Danielle Dulsky is an artist, teacher, and writer. A longtime activist for wild woman spirituality and the divine feminines return, she leads womens circles, Witchcraft workshops, energy healing trainings, and basic and advanced yoga teacher trainings.
Her website is www.danielledulsky.com.
She is on tour sharing her book, Woman Most Wild: Three Keys to Liberating the Witch Within.
North American culture is in transition in many ways, and religion is one of those areas that is in transition, especially away from organized religion to other avenues. As such these various avenues are resources for resistance to oppression and for positive activism in our world.
Both of today's guests live in the Portland Metro and represent the transition that is taking place.
Karen Garst says that "Organized religion is a cultural barrier to full equality for men and women." She is the author of Women Beyond Belief: Discovering Life Without Religion. Her website is The Faithless Feminist.
Rabbi Brian calls himself "a modern-day rabbi with John Lennon’s inclusivity and a Blues Brothers mission." He lives in Portland and does most of his work on-line at Religion Outside the Box.
Karen L. Garst has a Bachelors degree and a Masters degree in French. She obtained her PhD in Curriculum and Instruction from the University of Wisconsin, Madison. She moved to Oregon in 1980 to serve as field representative of the Oregon Federation of Teachers. In 1988 she was selected to serve as the executive director of the Oregon Community College Association and in 1996 as the executive director of the Oregon State Bar. She retired from that position in 2008. She is married and lives in Oregon.
Born and raised on the small island of Manhattan, Rabbi Brian grew up exceedingly rational. He thought he was going to be a math major and then an architect. Asking many ‘why’s led him to rabbinical school where he continued to struggle with the answers he received. In 2000, he left mainstream, organized, denominational religion to pursue religion-outside-the-box ( ROTB.org). In 2007 he took up working full-time as a mathematics (and life lesson) instructor where he recovered his minister’s heart. In 2015 Rabbi Brian followed his calling to nourish spiritual-religious hunger full time – no matter people’s theology, religious background, or lack of either. He lives in Portand, Oregon with his family.
Karen Garst: 1:44
Rabbi Brian: 29:30
Frances Shure is a Licensed Professional Counselor who is now retired from her private practice and from her position as adjunct instructor at Naropa University at Boulder, Colorado.
In her 20 years as a psychotherapist, she focused on "depth psychology," which involves both the psychodynamic and transpersonal aspects of psychological healing.
Frances Shure co-founded Colorado 9/11 Truth in 2004 and is a member of the 9/11 Consensus Panel as well as the Medical Professionals for 9/11 Truth.
She was included with a number of other social scientists in the film 9/11: Explosive Evidence"Experts Speak Out that was produced by Architects and Engineers for 9/11 Truth. She is writing a series of articles for AE911Truth "Why Do Good People Become Silent"Or Worse"About 9/11?" These articles examine the psychological resistance to information that contradicts the official account of 9/11 or to any strongly held belief.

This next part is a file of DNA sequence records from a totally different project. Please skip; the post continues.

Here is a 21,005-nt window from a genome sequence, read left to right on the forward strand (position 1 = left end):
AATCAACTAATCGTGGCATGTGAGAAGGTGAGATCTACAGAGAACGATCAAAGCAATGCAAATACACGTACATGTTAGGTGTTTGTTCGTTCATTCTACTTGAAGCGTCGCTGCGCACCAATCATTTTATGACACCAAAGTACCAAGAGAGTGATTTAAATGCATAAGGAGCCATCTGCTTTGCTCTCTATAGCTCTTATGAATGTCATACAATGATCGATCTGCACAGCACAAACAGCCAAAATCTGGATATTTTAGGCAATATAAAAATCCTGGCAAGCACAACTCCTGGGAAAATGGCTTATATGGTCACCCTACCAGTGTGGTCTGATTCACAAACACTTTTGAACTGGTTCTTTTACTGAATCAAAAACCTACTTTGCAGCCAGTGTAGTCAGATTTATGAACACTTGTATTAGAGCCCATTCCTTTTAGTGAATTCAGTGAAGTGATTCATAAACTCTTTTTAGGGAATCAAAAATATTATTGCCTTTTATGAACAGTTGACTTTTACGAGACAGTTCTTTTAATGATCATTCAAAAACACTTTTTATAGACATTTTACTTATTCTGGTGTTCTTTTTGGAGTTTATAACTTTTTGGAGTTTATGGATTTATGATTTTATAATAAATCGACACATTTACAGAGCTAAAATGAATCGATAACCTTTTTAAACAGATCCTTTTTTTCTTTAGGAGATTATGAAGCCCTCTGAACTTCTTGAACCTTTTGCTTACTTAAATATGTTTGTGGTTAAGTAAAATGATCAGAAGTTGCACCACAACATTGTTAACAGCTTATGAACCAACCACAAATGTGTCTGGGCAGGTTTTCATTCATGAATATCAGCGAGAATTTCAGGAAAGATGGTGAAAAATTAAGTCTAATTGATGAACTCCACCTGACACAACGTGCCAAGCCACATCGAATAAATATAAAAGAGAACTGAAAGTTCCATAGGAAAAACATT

In this episode, we discuss the origin of the term "conspiracy theorist,' why people of color view 9/11 differently than white people, a nationalist faith, the power of belief over fact, the barriers that privilege places in terms of accepting what we know to be true, and how the fear of isolation keeps people silent. Most importantly, we discuss psychological and spiritual growth and how that is only possible when we face our fears. Finally, we discuss ways to talk about this taboo topic with others.
The good citizen defends his castle. Punks, thieves, thugs, and rapists don’t stand a chance against a 44 Magnum in the hands of the good guy who stands his ground. That is the myth. The reality is that America’s love affair with guns and lethal self-defense has not made America safer, just more violent and more afraid.
Harvard Professor Caroline Light explores the development of the American right to self-defense and reveals how the original “duty to retreat” from threat was transformed into a selective right to kill. In her book, Stand Your Ground: A History of America’s Love Affair with Lethal Self-Defense, Professor Light traces white America’s attachment to racialized, lethal self-defense by unearthing its complex legal and social histories—from the original “castle laws” of the 1600s, which gave white men the right to protect their homes, to the brutal lynching of “criminal” Black bodies during the Jim Crow era and the radicalization of the NRA as it transitioned from a sporting organization to one of our country’s most powerful lobbying forces.
Unlike the mythology of Dirty Harry and redemptive violence, America’s stand your ground culture and laws that accompany it do not protect the vulnerable against Mr. Stranger Danger. Just the opposite.
Professor Light exposes a history hidden in plain sight, showing how violent self-defense has been legalized for the most privileged and used as a weapon against the most vulnerable.